Home Reviews Tansener Tanpura – A Comic Musical Thriller That Is Engaging In Parts

Tansener Tanpura – A Comic Musical Thriller That Is Engaging In Parts

By Binged Binged Bureau - July 5, 2020 @ 10:38 am
Binged Rating5.25/10

Tansener-Tanpura-Series-Review-HoichoiBOTTOM LINE: A Comic Musical Thriller That Is Engaging In Parts

Rating: 5.25/10

Platform: Hoichoi TV Genre: Drama

Skin N Swear:  None 

What Is the Story About?

Alap (Vikram Chatterjee) and Shruti (Rupsha Chatterjee) are in love with each other. Their connection is music. Alap is cued into traditional as well as modern singing whereas Shruti, despite being the daughter of a classical singing legend is a modernist.

Alap wants to improve his standing as a classical singer and wants to join Shruti’s mother, Madhubanti’s musical classes as a pupil. What he discovers there? And how it is all connected to the Tanpura of Tansen is what the series is all about?


Vikram Chatterjee plays the lead role in the series, Tansener Tanpura. He is useful in the part of Alap, which doesn’t require him to do heavy-duty drama or other emotions. Vikram Chatterjee has to go along the series with a  continuous curious expression, and he does it comfortably.

Apart from being curious, the other essential part of his role is maintaining proper body language while singing. He pulls it off without coming across as awkward.


Soumik Chattopadhyay directs Tansener Tanpura. It is a simple and straightforward story on the surface, but a lot is going on concerning the central mystery. It is here that Soumik scores along with his direction.

The basic story is about finding the Tanpura of Tansen, a precious treasure. It is a simple premise, involving music and treasure hunt but the screenplay and dialogue is what makes watching Tansener Tanpura a unique experience. It neatly mixed mystery elements with an informative narrative. All of it with musical and various classical ragas and instruments as the backdrop. 

At the end of the ten episodes, we realize that the story has hardly progressed, but one can’t deny that a lot has happened. From the music to the various clues and the recurring comedy in between, the narrative is always kept busy. There are very little dragging moments (if one is okay with the classical music and the contextual historical lessons).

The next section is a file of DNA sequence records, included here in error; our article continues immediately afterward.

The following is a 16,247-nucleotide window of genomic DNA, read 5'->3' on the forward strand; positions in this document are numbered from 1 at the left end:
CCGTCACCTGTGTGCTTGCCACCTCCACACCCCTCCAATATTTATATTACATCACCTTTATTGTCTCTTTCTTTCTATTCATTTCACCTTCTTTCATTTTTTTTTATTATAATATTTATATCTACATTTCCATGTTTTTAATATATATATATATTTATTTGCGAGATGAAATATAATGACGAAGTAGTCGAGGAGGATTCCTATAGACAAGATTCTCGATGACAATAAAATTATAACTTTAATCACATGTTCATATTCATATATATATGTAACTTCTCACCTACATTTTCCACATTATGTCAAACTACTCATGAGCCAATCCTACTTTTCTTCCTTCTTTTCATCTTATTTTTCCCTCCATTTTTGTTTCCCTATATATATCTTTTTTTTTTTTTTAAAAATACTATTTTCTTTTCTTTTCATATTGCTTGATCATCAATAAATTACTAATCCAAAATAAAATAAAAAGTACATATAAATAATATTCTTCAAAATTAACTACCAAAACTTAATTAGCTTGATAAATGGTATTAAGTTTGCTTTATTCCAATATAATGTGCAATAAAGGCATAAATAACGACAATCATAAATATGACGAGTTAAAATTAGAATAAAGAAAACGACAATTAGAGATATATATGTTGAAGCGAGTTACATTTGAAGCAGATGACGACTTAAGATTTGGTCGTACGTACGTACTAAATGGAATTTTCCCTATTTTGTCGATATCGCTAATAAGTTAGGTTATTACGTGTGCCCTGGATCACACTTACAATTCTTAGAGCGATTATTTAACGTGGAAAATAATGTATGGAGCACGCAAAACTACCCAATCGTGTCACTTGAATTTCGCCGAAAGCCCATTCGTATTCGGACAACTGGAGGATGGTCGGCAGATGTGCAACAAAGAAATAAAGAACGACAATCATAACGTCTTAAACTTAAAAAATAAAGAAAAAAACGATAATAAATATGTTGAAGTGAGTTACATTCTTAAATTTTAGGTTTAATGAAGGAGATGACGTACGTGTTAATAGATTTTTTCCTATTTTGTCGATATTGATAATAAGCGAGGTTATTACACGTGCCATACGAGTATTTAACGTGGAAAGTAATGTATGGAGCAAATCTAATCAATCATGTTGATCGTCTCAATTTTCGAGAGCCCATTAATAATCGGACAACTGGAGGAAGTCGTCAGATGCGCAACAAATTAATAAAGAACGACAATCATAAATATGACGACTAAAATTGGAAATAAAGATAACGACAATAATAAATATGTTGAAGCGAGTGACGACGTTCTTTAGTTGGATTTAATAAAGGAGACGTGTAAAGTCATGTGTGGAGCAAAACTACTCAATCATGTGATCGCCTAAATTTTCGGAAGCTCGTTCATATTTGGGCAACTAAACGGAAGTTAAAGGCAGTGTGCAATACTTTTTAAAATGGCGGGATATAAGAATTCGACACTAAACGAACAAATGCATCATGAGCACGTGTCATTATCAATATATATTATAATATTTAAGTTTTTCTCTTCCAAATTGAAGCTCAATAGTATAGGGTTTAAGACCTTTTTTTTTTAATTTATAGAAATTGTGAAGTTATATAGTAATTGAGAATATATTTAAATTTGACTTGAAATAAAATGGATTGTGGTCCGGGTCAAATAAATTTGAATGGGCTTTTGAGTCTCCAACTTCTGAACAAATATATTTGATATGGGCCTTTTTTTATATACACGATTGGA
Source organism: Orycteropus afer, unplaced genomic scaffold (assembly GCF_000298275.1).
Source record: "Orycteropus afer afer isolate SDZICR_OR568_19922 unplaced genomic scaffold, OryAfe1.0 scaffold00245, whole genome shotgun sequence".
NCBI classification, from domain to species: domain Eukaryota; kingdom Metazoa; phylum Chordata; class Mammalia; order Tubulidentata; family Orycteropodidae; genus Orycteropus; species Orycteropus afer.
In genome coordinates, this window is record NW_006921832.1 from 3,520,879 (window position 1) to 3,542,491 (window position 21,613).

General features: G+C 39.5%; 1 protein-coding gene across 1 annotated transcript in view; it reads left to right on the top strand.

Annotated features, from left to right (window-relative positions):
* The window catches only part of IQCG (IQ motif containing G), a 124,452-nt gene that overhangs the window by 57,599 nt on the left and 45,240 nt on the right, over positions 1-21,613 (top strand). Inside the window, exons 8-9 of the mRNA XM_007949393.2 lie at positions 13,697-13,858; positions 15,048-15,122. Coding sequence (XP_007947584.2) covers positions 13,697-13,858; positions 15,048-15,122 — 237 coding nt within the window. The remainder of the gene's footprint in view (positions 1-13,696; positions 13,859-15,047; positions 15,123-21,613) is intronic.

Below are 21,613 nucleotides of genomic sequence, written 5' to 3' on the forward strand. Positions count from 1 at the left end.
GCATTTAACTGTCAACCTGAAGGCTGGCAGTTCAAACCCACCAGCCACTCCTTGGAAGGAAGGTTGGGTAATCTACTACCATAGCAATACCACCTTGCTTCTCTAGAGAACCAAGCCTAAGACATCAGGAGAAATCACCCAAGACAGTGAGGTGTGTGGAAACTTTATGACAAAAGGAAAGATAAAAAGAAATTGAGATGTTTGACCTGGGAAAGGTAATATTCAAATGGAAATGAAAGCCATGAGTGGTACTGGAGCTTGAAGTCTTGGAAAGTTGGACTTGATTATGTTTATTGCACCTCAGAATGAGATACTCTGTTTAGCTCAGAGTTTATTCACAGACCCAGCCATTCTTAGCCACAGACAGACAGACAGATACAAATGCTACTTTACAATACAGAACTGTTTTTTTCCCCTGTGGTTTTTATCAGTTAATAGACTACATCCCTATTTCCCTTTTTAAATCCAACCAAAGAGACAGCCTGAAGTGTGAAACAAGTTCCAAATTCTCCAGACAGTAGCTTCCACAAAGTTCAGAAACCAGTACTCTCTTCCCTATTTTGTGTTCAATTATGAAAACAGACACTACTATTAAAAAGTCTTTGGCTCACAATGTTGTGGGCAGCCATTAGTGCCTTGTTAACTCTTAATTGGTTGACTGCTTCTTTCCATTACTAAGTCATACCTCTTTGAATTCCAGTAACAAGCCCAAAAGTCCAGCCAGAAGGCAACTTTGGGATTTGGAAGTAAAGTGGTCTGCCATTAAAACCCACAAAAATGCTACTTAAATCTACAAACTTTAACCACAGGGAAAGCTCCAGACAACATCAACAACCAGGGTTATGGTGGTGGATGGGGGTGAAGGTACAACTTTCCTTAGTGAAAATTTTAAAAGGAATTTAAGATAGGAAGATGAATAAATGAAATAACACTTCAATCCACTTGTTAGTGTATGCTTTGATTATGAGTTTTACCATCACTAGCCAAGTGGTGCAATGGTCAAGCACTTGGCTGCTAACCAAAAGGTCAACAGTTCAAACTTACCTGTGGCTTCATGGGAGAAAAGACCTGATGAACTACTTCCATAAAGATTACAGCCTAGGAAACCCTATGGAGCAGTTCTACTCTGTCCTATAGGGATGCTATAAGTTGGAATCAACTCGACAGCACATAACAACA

The different clues in the thriller reveal a little related to the story. But, they contain a lot of information related to the musical history of India and Bengal in particular. Each clue, therefore, enlightens and educates us.

The combination of facts and fiction generates a genuine curiosity to know what lies ahead. The information is neatly blended with predictable entertainment. It makes us go through the proceedings even though nothing ground-breaking happens.

The narrative is a mix of silly and goofy entertainment and thriller elements. It takes time to get used to but once done; the proceedings move smoothly with little drag.

The ending feels a little disappointing as it adds to the dragged feeling. The lack of progress in the story and nothing fresh taking shape gives a repetitive feeling. The series ends on that note which makes one unsatisfied.

Overall, Tansener Tanpura is a unique musical thriller that is both entertaining and educative. The concept and information packed in it make it is a decent one time watch despite the silly entertainment sprinkled throughout. Give it a try if classical music is not a hindrance to your joy.

Other Artists?

There are many characters in the story. However, none have a developed role that goes through an arc. It is one of the primary reasons that make one feel if the story is still a long way from completion.

Rupsha Chatterjee plays a bumbling fool type of character tagging along with lead. The main job of the actor is to provide entertainment through silly jibes and dialogues. Rupsha does it with ease.

Jayati Bhatia is elegant in her role, which is that of a music teacher with a rich heritage background. Her expressions are put to great use in presenting the rich musical tapestry and underlying emotions of jealously and surprise.

The rest of the actors are well cast for their parts. They help in keeping the narrative  intriguing with their acting despite the apparent lack of depth.

Music and Other Departments?

The music is the most critical and integral part of the narrative. Without it, the story would fall flat. Joy Sarkar has done a fantabulous job with it. He mixes the classic recreations with the contemporary background score well. Every song is sung beautifully and placed in the narrative neatly. The ‘classical’ score may not be to everyone’s taste (much like the character of Shruti), but is necessary to the proceedings.

The cinematography by Prosenjit Chowdhary is adequate. It could have been better, but given the budget issues, it is alright. The editing by MD Piyasuddin could have been better.

Sougata Basu provides the story, screenplay, and dialogue. It is light on the ‘story’ front, the screenplay feels repetitive, but there is a lot to take away from the conversations which are more than engaging. The historical informational is passed on through the various characters brilliantly.




Historical Aspect Related To The Music

Short Runtime



Feeling Of Lack Of Seriousness


Mundaneness In Parts

Did I Enjoy It?


Will You Recommend It?

Yes, but with reservations

Tansener Tanpura Review by Binged Bureau 

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